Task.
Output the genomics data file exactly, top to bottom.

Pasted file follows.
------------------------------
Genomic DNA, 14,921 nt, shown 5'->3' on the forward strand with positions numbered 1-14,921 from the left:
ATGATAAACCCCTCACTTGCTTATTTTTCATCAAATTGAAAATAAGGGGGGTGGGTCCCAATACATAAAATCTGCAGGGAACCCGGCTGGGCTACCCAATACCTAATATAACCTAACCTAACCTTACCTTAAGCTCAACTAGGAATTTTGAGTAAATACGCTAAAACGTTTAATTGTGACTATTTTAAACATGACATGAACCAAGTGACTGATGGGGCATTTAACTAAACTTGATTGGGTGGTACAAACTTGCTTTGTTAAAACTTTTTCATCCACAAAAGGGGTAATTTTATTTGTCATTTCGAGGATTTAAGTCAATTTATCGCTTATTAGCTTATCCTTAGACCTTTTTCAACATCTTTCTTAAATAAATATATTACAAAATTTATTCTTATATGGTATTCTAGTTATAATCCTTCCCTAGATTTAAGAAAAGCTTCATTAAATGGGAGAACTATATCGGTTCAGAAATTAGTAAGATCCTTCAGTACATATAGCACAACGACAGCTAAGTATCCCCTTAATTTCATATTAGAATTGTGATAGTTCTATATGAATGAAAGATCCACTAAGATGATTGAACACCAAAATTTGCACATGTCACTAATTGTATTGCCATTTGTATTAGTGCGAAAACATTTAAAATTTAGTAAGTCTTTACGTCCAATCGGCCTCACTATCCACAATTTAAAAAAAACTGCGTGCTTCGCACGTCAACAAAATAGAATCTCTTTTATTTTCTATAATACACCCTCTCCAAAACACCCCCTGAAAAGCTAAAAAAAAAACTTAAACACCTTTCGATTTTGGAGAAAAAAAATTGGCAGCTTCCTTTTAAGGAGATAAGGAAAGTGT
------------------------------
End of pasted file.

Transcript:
Genomic DNA, 14,921 nt, shown 5'->3' on the forward strand with positions numbered 1-14,921 from the left:
ATGATAAACCCCTCACTTGCTTATTTTTCATCAAATTGAAAATAAGGGGGGTGGGTCCCAATACATAAAATCTGCAGGGAACCCGGCTGGGCTACCCAATACCTAATATAACCTAACCTAACCTTACCTTAAGCTCAACTAGGAATTTTGAGTAAATACGCTAAAACGTTTAATTGTGACTATTTTAAACATGACATGAACCAAGTGACTGATGGGGCATTTAACTAAACTTGATTGGGTGGTACAAACTTGCTTTGTTAAAACTTTTTCATCCACAAAAGGGGTAATTTTATTTGTCATTTCGAGGATTTAAGTCAATTTATCGCTTATTAGCTTATCCTTAGACCTTTTTCAACATCTTTCTTAAATAAATATATTACAAAATTTATTCTTATATGGTATTCTAGTTATAATCCTTCCCTAGATTTAAGAAAAGCTTCATTAAATGGGAGAACTATATCGGTTCAGAAATTAGTAAGATCCTTCAGTACATATAGCACAACGACAGCTAAGTATCCCCTTAATTTCATATTAGAATTGTGATAGTTCTATATGAATGAAAGATCCACTAAGATGATTGAACACCAAAATTTGCACATGTCACTAATTGTATTGCCATTTGTATTAGTGCGAAAACATTTAAAATTTAGTAAGTCTTTACGTCCAATCGGCCTCACTATCCACAATTTAAAAAAAACTGCGTGCTTCGCACGTCAACAAAATAGAATCTCTTTTATTTTCTATAATACACCCTCTCCAAAACACCCCCTGAAAAGCTAAAAAAAAAACTTAAACACCTTTCGATTTTGGAGAAAAAAAATTGGCAGCTTCCTTTTAAGGAGATAAGGAAAGTGT